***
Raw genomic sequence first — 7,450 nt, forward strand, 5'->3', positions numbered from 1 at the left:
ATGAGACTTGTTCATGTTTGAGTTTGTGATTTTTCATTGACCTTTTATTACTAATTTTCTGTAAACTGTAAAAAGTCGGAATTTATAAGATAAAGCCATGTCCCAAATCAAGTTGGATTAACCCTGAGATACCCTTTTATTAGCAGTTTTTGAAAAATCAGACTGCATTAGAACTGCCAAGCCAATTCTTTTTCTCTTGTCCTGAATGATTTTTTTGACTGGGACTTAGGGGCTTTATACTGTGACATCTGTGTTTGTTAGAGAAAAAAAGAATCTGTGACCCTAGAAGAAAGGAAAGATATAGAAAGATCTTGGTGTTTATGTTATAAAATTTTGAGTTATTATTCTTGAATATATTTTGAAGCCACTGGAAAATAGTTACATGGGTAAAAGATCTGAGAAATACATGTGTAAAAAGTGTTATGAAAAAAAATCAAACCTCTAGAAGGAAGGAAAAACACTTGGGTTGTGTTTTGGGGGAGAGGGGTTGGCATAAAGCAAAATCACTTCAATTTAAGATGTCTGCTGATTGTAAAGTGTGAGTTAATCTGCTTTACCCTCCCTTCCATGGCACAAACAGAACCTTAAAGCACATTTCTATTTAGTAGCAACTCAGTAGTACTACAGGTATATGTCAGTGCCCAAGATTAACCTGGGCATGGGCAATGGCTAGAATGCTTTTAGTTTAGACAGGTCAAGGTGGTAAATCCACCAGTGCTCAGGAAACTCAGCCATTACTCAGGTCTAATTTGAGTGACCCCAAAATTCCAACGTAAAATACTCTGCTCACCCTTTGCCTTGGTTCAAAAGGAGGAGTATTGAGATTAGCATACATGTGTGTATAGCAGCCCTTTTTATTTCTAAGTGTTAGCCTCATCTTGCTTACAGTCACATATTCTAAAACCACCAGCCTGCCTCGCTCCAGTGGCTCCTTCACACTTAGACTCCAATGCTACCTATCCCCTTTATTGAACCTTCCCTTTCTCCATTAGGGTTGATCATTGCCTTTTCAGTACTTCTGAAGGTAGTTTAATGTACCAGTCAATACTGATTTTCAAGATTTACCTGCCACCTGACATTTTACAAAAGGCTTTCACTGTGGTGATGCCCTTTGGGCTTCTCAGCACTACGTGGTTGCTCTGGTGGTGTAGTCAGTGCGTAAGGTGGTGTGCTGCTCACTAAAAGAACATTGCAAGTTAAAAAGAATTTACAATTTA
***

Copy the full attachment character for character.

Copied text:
Raw genomic sequence first — 7,450 nt, forward strand, 5'->3', positions numbered from 1 at the left:
ATGAGACTTGTTCATGTTTGAGTTTGTGATTTTTCATTGACCTTTTATTACTAATTTTCTGTAAACTGTAAAAAGTCGGAATTTATAAGATAAAGCCATGTCCCAAATCAAGTTGGATTAACCCTGAGATACCCTTTTATTAGCAGTTTTTGAAAAATCAGACTGCATTAGAACTGCCAAGCCAATTCTTTTTCTCTTGTCCTGAATGATTTTTTTGACTGGGACTTAGGGGCTTTATACTGTGACATCTGTGTTTGTTAGAGAAAAAAAGAATCTGTGACCCTAGAAGAAAGGAAAGATATAGAAAGATCTTGGTGTTTATGTTATAAAATTTTGAGTTATTATTCTTGAATATATTTTGAAGCCACTGGAAAATAGTTACATGGGTAAAAGATCTGAGAAATACATGTGTAAAAAGTGTTATGAAAAAAAATCAAACCTCTAGAAGGAAGGAAAAACACTTGGGTTGTGTTTTGGGGGAGAGGGGTTGGCATAAAGCAAAATCACTTCAATTTAAGATGTCTGCTGATTGTAAAGTGTGAGTTAATCTGCTTTACCCTCCCTTCCATGGCACAAACAGAACCTTAAAGCACATTTCTATTTAGTAGCAACTCAGTAGTACTACAGGTATATGTCAGTGCCCAAGATTAACCTGGGCATGGGCAATGGCTAGAATGCTTTTAGTTTAGACAGGTCAAGGTGGTAAATCCACCAGTGCTCAGGAAACTCAGCCATTACTCAGGTCTAATTTGAGTGACCCCAAAATTCCAACGTAAAATACTCTGCTCACCCTTTGCCTTGGTTCAAAAGGAGGAGTATTGAGATTAGCATACATGTGTGTATAGCAGCCCTTTTTATTTCTAAGTGTTAGCCTCATCTTGCTTACAGTCACATATTCTAAAACCACCAGCCTGCCTCGCTCCAGTGGCTCCTTCACACTTAGACTCCAATGCTACCTATCCCCTTTATTGAACCTTCCCTTTCTCCATTAGGGTTGATCATTGCCTTTTCAGTACTTCTGAAGGTAGTTTAATGTACCAGTCAATACTGATTTTCAAGATTTACCTGCCACCTGACATTTTACAAAAGGCTTTCACTGTGGTGATGCCCTTTGGGCTTCTCAGCACTACGTGGTTGCTCTGGTGGTGTAGTCAGTGCGTAAGGTGGTGTGCTGCTCACTAAAAGAACATTGCAAGTTAAAAAGAATTTACAATTTA